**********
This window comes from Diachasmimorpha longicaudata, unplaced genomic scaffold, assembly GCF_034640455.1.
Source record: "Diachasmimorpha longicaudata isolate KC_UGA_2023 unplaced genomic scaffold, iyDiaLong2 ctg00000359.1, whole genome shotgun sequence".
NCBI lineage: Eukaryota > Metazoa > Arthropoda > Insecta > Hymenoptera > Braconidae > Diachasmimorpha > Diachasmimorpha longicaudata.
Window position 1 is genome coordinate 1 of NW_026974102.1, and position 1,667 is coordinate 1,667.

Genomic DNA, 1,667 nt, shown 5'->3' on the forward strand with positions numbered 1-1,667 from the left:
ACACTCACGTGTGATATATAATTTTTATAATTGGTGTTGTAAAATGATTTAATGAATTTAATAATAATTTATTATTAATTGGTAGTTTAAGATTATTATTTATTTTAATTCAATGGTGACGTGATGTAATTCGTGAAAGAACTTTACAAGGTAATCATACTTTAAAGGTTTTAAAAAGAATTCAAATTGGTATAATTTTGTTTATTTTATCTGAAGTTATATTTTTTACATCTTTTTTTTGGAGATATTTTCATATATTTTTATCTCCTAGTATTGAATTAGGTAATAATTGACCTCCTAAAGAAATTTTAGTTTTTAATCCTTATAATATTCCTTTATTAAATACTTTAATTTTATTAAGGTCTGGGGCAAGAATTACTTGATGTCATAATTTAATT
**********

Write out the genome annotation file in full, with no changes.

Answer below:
This window comes from Diachasmimorpha longicaudata, unplaced genomic scaffold, assembly GCF_034640455.1.
Source record: "Diachasmimorpha longicaudata isolate KC_UGA_2023 unplaced genomic scaffold, iyDiaLong2 ctg00000359.1, whole genome shotgun sequence".
NCBI lineage: Eukaryota > Metazoa > Arthropoda > Insecta > Hymenoptera > Braconidae > Diachasmimorpha > Diachasmimorpha longicaudata.
Window position 1 is genome coordinate 1 of NW_026974102.1, and position 1,667 is coordinate 1,667.

Genomic DNA, 1,667 nt, shown 5'->3' on the forward strand with positions numbered 1-1,667 from the left:
ACACTCACGTGTGATATATAATTTTTATAATTGGTGTTGTAAAATGATTTAATGAATTTAATAATAATTTATTATTAATTGGTAGTTTAAGATTATTATTTATTTTAATTCAATGGTGACGTGATGTAATTCGTGAAAGAACTTTACAAGGTAATCATACTTTAAAGGTTTTAAAAAGAATTCAAATTGGTATAATTTTGTTTATTTTATCTGAAGTTATATTTTTTACATCTTTTTTTTGGAGATATTTTCATATATTTTTATCTCCTAGTATTGAATTAGGTAATAATTGACCTCCTAAAGAAATTTTAGTTTTTAATCCTTATAATATTCCTTTATTAAATACTTTAATTTTATTAAGGTCTGGGGCAAGAATTACTTGATGTCATAATTTAATT